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Report: The SpyRATs of OceanLotus

During an incident response investigation in the final quarter of 2017, Cylance incident responders and threat researchers uncovered several bespoke backdoors deployed by OceanLotus Group (a.k.a. APT32, Cobalt Kitty), as well as evidence of the threat actor using obfuscated CobaltStrike Beacon payloads to perform C2.

The threat actor routinely leveraged PowerShell within the environment, using one-liners to download/deploy malware, as well as obfuscators and reflective PE/shellcode loaders from various exploit kits (including MSFvenom, Veil and DKMC), allowing much of the malware to operate in-memory, with no on-disk footprint.

The remote access trojans developed by OceanLotus Group (Roland, Remy and Splinter, named after famous rodents) share subtle code similarities with “Backdoor.Win32.Denis” (Kaspersky), “WINDSHIELD” and "KOMPROGO" (FireEye). Roland was of particular interest, in that it was carefully developed to mimic legitimate software DLLs developed by the victim organization.

The malware C2 protocols were largely tailored for each target, and supported a range of communication methods, from raw data over TCP sockets to HTTP/S proxying. In addition, the threat actor relied heavily upon CobaltStrike Beacon for providing malleable C2 communications.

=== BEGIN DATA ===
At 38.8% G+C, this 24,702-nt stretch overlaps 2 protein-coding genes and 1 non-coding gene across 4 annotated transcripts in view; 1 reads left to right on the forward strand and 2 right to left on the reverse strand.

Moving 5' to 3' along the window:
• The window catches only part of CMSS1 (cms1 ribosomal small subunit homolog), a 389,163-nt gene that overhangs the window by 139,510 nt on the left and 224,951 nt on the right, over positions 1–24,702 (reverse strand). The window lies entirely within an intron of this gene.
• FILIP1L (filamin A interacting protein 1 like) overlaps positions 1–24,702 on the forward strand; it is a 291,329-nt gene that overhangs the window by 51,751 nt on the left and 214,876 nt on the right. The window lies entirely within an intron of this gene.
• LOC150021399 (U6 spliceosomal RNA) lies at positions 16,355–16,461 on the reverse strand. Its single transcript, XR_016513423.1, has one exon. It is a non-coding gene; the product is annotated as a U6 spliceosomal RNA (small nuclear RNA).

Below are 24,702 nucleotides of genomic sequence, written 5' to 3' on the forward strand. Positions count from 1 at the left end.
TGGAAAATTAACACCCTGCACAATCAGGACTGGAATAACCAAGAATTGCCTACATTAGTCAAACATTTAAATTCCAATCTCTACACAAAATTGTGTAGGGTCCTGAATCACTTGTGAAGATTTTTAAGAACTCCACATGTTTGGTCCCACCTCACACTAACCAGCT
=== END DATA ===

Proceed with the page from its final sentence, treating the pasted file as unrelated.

At a code level, the bespoke remote access trojans, Roland, Remy and Splinter, contain many similarities and code re-use with existing OceanLotus malware, such as Denis. The overall design and development appear to be of a reasonably high-standard, suggesting a well-funded and equipped development team with a wide range of custom library code that can easily be repurposed for use in future targeted attacks.

This white paper is dedicated to in-depth technical analysis of the malware, C2 protocols, TTPs and general observations.

The BlackBerry Cylance Threat Research Team

About The BlackBerry Cylance Threat Research Team

The BlackBerry Cylance Threat Research team examines malware and suspected malware to better identify its abilities, function and attack vectors. Threat Research is on the frontline of information security and often deeply examines malicious software, which puts us in a unique position to discuss never-seen-before threats.